C Bechtler $1 “N” reversed CAROLINA gold DOLLAR 28:G: NGC MS62 CAC


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Price : $15,000.00 $22,500.00

The “N” reversed Bechtler gold dollar is quite possibly the most famous blundered gold coin in the Red Book. How this coin came to be struck remain a mystery, but the error could have actually been done on purpose. Not that there was enough attention to the inscriptions to distinguish these “Carolina” coins from those struck earlier in “North Carolina” also using 28G, but other subtle differences between these circulating coins were employed so as not to concern the spending public but to identify the source of the coin. C. Bechtler (the senior) could have insisted on the reversing of the “N” for a number of reasons, especially so that the coins he was producing would be confused with those being made by C. Bechtler his nephew.

The present example is a gloriously toned specimen, completely original and endorsed by CAC. A thorough study of the images of similar examples sold at auction over the past ten years shows most other Mint State examples are typically brighter in appearance. This coin is also struck form widely rotated dies, which does not effect the value.

North Carolina, 1831-1846. The assay office and mint established by the Bechtler family in 1830 at Rutherford County and Rutherfordton has the distinction of being the earliest and longest operating private gold mints in the United States. Up until the California gold rush of 1848, it struck more coins than any other private mint, totaling $2,241,850.50 in coinage from January 1831 to February 1840 alone. Although the Bechtler family continued to conduct business until 1846, not only did their output of gold coinage rival that of the Philadelphia mint, Bechtler coins circulated within the Southeastern United States more frequently than those struck by any of the United States mints. During the Civil war many Confederate contracts specified payment in Bechtler gold rather than Confederate currency or federal specie. Furthermore, the Bechtlers introduced the gold dollar into circulation, seventeen years before the United States government issued the same in 1849 at the Philadelphia, Dahlonega and Charlotte mints.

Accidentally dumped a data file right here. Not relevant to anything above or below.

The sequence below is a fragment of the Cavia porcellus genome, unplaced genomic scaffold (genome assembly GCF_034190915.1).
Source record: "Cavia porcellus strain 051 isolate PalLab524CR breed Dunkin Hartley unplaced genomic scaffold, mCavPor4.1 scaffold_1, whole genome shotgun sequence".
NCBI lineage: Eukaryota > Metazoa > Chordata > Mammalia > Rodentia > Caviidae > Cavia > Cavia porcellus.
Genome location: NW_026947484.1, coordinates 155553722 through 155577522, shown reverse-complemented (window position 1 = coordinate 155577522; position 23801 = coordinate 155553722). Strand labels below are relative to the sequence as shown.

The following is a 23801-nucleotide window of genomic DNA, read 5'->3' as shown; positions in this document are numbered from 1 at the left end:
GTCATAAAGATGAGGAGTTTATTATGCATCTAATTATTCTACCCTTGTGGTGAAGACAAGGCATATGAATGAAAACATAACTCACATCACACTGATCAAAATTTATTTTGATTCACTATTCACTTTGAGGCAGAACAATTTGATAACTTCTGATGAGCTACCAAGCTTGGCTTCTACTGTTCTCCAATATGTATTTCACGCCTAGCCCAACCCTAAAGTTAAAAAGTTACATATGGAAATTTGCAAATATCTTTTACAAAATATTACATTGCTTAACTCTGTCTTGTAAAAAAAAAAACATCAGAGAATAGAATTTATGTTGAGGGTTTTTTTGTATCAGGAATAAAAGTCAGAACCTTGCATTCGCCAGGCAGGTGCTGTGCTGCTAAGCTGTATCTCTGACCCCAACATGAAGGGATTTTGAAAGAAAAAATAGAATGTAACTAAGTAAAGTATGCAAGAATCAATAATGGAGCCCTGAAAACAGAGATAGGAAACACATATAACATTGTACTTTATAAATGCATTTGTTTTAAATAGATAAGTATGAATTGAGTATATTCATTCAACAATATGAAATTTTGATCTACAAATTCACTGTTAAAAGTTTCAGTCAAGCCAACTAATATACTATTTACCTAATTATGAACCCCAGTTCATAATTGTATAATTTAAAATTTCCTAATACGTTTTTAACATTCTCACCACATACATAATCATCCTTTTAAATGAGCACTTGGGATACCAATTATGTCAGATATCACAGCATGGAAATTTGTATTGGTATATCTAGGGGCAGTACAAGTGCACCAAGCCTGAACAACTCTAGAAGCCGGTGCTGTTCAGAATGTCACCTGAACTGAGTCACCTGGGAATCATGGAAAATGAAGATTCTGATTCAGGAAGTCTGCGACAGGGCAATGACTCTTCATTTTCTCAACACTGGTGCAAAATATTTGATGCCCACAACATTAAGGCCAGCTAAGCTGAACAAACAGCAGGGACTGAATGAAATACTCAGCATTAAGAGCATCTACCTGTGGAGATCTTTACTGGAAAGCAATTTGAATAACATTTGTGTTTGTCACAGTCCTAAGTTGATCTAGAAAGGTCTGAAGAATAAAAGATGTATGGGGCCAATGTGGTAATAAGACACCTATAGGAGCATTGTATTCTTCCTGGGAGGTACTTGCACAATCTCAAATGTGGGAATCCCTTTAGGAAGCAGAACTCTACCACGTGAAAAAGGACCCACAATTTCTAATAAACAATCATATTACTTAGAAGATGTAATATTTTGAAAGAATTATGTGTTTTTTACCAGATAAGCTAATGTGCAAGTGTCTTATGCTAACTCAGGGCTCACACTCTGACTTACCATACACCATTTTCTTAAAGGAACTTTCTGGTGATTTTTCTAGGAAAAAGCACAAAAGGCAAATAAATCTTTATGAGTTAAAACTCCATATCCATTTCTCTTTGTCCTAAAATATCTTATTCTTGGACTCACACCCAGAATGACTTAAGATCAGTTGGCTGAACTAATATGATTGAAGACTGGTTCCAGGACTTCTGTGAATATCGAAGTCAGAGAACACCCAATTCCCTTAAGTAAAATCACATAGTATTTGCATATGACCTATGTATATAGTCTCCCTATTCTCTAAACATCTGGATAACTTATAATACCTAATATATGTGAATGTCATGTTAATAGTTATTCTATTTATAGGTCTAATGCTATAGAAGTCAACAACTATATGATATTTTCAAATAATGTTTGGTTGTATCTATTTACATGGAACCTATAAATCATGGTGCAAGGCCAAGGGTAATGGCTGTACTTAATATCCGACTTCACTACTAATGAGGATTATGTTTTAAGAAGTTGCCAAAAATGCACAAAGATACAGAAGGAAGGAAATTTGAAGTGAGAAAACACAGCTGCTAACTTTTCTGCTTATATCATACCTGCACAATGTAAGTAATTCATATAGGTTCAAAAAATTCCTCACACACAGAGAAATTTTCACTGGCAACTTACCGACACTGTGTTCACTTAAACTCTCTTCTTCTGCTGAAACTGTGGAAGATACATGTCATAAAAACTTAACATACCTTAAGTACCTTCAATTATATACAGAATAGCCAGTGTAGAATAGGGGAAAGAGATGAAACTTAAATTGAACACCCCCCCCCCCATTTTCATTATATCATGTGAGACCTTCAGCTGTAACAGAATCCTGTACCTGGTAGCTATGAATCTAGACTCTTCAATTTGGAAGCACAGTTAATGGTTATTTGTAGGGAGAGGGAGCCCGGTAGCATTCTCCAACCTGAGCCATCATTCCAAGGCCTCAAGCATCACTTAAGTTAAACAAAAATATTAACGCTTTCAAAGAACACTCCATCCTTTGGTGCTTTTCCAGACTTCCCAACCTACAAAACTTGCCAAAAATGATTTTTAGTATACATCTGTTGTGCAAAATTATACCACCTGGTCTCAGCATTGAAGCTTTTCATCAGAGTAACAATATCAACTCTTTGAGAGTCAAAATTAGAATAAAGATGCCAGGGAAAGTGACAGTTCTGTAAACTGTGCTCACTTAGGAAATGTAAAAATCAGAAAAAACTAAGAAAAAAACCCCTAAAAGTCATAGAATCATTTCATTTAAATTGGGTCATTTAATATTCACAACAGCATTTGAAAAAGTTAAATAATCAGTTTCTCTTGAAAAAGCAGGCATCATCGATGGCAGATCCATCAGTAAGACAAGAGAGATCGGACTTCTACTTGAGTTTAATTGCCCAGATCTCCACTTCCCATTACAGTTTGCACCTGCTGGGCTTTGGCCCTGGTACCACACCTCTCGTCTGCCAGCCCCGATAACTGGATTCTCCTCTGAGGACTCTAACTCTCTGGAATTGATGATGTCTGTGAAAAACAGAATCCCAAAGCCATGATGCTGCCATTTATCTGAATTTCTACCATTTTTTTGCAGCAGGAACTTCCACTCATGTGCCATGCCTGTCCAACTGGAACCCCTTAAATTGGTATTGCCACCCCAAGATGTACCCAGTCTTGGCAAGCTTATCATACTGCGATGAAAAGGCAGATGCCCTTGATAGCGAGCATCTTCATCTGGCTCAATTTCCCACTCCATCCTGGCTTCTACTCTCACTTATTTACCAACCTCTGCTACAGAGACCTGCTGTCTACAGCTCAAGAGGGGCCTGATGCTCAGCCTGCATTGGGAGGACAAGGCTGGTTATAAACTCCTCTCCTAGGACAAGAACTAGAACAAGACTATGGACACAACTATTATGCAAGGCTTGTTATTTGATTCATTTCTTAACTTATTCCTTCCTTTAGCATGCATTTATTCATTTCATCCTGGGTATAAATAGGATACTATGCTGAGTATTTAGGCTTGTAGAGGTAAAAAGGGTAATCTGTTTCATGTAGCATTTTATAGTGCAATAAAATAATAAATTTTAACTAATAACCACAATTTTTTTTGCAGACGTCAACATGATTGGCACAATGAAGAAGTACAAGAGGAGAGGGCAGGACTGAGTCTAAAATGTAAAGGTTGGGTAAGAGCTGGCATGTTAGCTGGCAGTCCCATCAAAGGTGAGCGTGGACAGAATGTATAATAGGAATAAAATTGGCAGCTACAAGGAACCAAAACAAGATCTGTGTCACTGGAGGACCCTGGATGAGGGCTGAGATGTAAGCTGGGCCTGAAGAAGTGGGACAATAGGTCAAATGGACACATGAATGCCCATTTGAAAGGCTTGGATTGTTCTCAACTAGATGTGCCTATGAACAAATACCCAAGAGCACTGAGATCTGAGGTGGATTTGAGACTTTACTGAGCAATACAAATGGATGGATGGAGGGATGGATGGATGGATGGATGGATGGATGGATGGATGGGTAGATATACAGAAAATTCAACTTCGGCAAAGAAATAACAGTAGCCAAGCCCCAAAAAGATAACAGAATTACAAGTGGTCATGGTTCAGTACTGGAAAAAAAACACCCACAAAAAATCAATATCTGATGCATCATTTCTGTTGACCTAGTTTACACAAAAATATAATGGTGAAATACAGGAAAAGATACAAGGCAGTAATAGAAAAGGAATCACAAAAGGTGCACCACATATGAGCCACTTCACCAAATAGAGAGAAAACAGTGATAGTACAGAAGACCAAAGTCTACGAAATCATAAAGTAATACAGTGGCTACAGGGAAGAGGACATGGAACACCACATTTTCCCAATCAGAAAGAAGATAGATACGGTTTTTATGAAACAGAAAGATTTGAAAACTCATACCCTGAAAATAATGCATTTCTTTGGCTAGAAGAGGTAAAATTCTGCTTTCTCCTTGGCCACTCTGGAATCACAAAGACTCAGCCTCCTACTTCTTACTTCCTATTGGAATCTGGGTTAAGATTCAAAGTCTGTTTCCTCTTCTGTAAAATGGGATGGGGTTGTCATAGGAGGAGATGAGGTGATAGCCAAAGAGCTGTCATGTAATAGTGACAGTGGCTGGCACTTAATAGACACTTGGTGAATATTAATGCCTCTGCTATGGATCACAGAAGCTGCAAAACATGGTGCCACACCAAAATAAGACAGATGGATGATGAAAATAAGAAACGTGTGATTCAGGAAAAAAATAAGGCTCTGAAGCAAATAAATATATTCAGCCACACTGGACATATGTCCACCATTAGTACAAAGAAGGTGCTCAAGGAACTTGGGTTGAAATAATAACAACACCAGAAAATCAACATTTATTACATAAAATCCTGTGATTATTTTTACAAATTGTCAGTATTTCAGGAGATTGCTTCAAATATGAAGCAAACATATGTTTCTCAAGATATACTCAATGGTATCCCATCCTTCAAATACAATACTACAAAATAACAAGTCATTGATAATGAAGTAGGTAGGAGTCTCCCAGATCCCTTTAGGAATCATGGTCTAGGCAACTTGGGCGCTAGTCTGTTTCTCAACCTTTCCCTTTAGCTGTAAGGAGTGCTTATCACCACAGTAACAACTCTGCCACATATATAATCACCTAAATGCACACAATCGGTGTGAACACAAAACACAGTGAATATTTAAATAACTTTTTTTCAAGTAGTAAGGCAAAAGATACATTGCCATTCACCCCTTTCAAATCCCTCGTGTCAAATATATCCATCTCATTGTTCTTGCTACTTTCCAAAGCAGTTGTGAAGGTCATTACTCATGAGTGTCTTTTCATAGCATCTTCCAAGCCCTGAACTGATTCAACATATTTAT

The notable increase in gold production in Rutherford County let the Bechtlers to open their mint. The Bechtlers were skilled artisans. They set up as jewelers and also worked as gunsmiths, miners, and precious metal refiners. On July 2, 1831 they advertised that they would be able to smelt, refine and coin the raw gold from the local mines. All the dies and machinery for striking the coins were made by members of the family. The mine operated at its peak from 1831 to 1842 – when Christopher Bechtler, Sr. died. It continued with a reduced output under his son Augustus Bechtler until 1846.

The geographical inscriptions found on the Bechtler coins were used to indicate the quality of the gold used. Those of 20 carats were stamped “North Carolina Gold”; those of 21 carats, “Carolina Gold”; while the highest grade of 22 carats were marked “Georgia Gold.” They were issued in the three denominations of $1.00, $2.50 and $5.00. All the pieces were somewhat undervalued.